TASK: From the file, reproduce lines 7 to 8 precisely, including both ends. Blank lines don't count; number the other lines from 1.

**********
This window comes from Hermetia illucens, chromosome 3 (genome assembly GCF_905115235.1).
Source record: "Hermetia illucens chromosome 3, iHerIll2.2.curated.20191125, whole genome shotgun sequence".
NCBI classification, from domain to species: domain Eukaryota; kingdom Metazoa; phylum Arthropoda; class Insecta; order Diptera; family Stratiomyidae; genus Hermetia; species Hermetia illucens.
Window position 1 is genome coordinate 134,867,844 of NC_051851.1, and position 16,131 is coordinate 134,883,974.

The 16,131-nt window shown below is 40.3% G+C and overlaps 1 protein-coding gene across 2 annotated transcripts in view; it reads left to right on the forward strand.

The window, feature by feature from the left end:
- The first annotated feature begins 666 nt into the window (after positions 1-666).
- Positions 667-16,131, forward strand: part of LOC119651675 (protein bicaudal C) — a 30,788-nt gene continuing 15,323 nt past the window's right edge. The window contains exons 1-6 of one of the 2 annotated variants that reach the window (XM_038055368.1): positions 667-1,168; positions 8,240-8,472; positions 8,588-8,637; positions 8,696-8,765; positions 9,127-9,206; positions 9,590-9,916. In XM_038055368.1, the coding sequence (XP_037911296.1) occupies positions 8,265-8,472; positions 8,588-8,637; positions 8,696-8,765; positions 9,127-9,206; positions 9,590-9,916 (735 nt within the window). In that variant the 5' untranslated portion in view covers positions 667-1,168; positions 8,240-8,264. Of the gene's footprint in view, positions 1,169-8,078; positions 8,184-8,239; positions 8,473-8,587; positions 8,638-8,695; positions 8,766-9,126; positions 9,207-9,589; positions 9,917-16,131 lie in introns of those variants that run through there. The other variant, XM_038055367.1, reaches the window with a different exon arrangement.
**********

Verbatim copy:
- The first annotated feature begins 666 nt into the window (after positions 1-666).
- Positions 667-16,131, forward strand: part of LOC119651675 (protein bicaudal C) — a 30,788-nt gene continuing 15,323 nt past the window's right edge. The window contains exons 1-6 of one of the 2 annotated variants that reach the window (XM_038055368.1): positions 667-1,168; positions 8,240-8,472; positions 8,588-8,637; positions 8,696-8,765; positions 9,127-9,206; positions 9,590-9,916. In XM_038055368.1, the coding sequence (XP_037911296.1) occupies positions 8,265-8,472; positions 8,588-8,637; positions 8,696-8,765; positions 9,127-9,206; positions 9,590-9,916 (735 nt within the window). In that variant the 5' untranslated portion in view covers positions 667-1,168; positions 8,240-8,264. Of the gene's footprint in view, positions 1,169-8,078; positions 8,184-8,239; positions 8,473-8,587; positions 8,638-8,695; positions 8,766-9,126; positions 9,207-9,589; positions 9,917-16,131 lie in introns of those variants that run through there. The other variant, XM_038055367.1, reaches the window with a different exon arrangement.